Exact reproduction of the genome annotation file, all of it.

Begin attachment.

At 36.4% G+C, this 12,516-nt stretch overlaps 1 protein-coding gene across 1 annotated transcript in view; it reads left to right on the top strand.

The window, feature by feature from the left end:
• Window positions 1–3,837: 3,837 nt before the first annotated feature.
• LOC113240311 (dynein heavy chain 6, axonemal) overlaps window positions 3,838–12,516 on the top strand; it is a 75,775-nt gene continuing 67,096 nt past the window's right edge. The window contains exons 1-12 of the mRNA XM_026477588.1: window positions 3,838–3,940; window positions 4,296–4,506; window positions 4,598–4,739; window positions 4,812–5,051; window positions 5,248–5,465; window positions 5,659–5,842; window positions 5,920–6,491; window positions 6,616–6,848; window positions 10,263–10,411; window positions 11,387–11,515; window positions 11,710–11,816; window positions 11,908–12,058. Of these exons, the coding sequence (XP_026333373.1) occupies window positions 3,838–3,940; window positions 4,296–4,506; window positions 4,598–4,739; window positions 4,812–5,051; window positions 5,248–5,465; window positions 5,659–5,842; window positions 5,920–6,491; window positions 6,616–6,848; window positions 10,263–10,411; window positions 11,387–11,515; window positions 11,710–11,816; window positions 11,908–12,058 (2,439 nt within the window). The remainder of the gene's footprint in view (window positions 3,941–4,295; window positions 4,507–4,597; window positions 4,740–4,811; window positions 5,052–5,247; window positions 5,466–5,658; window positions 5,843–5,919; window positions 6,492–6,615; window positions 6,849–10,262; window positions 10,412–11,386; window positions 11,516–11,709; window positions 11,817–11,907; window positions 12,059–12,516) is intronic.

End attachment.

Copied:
At 36.4% G+C, this 12,516-nt stretch overlaps 1 protein-coding gene across 1 annotated transcript in view; it reads left to right on the top strand.

The window, feature by feature from the left end:
• Window positions 1–3,837: 3,837 nt before the first annotated feature.
• LOC113240311 (dynein heavy chain 6, axonemal) overlaps window positions 3,838–12,516 on the top strand; it is a 75,775-nt gene continuing 67,096 nt past the window's right edge. The window contains exons 1-12 of the mRNA XM_026477588.1: window positions 3,838–3,940; window positions 4,296–4,506; window positions 4,598–4,739; window positions 4,812–5,051; window positions 5,248–5,465; window positions 5,659–5,842; window positions 5,920–6,491; window positions 6,616–6,848; window positions 10,263–10,411; window positions 11,387–11,515; window positions 11,710–11,816; window positions 11,908–12,058. Of these exons, the coding sequence (XP_026333373.1) occupies window positions 3,838–3,940; window positions 4,296–4,506; window positions 4,598–4,739; window positions 4,812–5,051; window positions 5,248–5,465; window positions 5,659–5,842; window positions 5,920–6,491; window positions 6,616–6,848; window positions 10,263–10,411; window positions 11,387–11,515; window positions 11,710–11,816; window positions 11,908–12,058 (2,439 nt within the window). The remainder of the gene's footprint in view (window positions 3,941–4,295; window positions 4,507–4,597; window positions 4,740–4,811; window positions 5,052–5,247; window positions 5,466–5,658; window positions 5,843–5,919; window positions 6,492–6,615; window positions 6,849–10,262; window positions 10,412–11,386; window positions 11,516–11,709; window positions 11,817–11,907; window positions 12,059–12,516) is intronic.